Sure, most times you camp you can just pick up dead wood off the ground to use in your fire, but if it’s raining or there’s not much wood on offer, you need some ability to process logs and limbs into usable firewood. This knife gives me the ability to do that and to perform other bushcraft skills.
Calling the ESEE a compromise knife doesn’t do its quality or usefulness justice, but while it’s just about long enough for real woodwork, it’s fairly light, so it’s not a chopper. That’s down to its relatively thin .188-inch thickness. In return, it’s way easier to pack and carry than something like a machete or even other, thicker wilderness knives. ESEE also uses unfashionable 1095 carbon steel, currently unpopular because stainless knives have made people too lazy to do basic upkeep in the field. If you let this knife sit around wet, it’ll get surface rust. The flip side to that is that this 1095 is the easiest steel to sharpen I’ve ever worked with and it holds an edge longer and through more abuse than any other knife I’ve owned.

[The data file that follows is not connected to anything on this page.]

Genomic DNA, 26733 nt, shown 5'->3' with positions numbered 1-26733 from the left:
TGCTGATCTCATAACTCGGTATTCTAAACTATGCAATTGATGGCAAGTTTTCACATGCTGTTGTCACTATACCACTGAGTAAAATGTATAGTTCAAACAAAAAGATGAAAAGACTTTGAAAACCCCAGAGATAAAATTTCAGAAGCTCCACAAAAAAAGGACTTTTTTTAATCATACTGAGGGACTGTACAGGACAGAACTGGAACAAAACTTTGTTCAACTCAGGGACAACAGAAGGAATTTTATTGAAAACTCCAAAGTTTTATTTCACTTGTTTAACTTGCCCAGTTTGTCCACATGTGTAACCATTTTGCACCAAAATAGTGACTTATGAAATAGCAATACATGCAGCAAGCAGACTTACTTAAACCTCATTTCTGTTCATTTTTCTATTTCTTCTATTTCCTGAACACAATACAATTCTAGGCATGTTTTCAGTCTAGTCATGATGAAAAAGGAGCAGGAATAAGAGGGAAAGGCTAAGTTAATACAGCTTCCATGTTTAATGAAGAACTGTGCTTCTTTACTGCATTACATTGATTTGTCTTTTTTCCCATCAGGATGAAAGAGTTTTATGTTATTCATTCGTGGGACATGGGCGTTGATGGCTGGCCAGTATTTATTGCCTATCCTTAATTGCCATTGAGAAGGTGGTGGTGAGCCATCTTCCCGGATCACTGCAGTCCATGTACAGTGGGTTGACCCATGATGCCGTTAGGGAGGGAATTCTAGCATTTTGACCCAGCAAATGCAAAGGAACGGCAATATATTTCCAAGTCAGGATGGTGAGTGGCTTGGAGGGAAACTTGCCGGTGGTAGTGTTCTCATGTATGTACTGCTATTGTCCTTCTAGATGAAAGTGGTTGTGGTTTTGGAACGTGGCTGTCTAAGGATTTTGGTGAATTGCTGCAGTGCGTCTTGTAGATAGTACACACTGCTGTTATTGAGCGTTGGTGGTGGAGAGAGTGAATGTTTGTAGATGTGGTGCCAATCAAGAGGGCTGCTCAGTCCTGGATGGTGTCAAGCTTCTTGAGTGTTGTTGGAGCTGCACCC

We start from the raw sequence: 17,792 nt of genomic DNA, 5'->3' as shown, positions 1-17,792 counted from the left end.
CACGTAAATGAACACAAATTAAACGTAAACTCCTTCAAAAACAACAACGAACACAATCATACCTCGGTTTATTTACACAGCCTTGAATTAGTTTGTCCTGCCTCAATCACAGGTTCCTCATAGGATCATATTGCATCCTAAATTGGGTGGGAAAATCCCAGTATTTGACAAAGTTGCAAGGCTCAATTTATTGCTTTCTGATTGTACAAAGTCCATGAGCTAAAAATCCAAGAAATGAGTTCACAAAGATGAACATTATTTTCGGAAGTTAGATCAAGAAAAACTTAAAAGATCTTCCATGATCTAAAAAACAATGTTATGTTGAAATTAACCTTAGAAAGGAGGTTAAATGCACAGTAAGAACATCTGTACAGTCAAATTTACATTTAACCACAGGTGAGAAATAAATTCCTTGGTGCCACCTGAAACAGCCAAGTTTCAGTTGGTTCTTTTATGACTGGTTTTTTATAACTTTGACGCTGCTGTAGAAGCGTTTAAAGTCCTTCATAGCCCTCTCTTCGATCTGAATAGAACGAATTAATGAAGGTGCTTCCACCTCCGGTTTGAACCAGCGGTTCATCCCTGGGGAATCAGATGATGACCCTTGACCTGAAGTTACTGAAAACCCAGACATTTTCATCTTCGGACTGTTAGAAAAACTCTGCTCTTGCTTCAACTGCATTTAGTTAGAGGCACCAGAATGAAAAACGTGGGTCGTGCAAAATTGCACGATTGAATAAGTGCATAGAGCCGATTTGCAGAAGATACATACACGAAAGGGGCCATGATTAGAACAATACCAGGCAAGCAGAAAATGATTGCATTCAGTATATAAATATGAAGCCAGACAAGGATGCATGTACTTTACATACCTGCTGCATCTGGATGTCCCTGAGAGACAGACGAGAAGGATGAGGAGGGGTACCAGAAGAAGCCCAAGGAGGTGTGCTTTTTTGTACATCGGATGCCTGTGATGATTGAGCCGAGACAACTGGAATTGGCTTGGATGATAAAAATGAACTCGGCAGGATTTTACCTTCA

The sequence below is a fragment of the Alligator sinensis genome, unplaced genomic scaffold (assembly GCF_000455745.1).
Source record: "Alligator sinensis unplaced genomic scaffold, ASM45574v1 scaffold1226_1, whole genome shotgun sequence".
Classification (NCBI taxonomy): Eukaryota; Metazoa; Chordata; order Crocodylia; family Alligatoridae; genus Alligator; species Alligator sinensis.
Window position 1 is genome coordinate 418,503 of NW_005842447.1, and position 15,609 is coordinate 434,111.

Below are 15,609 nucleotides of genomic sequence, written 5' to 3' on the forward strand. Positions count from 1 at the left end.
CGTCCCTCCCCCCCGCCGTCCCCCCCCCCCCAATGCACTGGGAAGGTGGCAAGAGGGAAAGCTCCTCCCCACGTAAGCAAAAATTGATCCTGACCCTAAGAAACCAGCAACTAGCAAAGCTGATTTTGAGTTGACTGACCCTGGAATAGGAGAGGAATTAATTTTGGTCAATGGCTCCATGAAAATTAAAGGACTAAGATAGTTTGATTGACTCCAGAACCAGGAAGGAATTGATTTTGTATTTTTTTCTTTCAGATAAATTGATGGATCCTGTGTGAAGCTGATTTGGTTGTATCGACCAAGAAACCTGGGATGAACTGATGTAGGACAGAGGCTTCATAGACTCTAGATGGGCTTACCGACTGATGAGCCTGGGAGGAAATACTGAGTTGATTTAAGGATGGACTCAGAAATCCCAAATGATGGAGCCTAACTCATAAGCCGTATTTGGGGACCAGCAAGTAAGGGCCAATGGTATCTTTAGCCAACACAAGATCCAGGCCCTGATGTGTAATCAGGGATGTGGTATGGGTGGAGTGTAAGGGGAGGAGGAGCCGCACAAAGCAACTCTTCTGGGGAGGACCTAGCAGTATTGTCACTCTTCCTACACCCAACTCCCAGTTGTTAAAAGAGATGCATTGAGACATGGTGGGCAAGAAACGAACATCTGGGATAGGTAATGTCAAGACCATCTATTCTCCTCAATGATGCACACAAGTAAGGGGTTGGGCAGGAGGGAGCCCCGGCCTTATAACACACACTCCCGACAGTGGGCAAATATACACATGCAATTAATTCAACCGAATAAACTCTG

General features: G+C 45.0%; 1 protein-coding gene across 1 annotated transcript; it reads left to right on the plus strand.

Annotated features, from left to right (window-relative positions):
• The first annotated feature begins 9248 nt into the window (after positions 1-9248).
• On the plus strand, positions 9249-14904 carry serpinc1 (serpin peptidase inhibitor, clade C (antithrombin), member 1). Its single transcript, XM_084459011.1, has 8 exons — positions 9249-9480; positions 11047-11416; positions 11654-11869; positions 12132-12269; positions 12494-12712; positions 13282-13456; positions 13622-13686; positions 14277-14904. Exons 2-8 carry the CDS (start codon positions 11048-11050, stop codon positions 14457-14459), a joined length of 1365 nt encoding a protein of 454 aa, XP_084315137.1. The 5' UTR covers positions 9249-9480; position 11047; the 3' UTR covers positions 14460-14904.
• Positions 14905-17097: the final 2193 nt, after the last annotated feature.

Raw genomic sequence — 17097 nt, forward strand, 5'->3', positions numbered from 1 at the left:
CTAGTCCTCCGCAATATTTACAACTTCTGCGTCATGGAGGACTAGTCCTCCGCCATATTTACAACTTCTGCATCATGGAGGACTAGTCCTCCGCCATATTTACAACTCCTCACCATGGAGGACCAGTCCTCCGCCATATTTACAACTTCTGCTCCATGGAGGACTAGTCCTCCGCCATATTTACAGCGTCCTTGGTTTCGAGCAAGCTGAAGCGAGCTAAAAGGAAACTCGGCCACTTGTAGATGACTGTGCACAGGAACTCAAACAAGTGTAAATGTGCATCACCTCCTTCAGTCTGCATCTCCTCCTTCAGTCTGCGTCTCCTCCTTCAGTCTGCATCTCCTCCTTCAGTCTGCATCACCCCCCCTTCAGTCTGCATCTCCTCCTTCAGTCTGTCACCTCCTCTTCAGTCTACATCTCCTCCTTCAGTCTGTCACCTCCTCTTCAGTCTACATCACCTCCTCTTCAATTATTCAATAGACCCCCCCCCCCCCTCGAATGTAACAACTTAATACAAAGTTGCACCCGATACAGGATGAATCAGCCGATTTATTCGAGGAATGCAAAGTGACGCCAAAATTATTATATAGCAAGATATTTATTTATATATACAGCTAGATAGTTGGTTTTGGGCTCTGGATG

Check out the tang on this thing, this is a very strong knife. The handle is micarta, which helps justify the $120 price as it’s more expensive than other materials, but positively spoils your hands. No blisters here. Other quality touches are the full flat grind, 1.56-inch blade thickness, the exposed pommel, and the powder coating. The ESEE-6 will last a lifetime.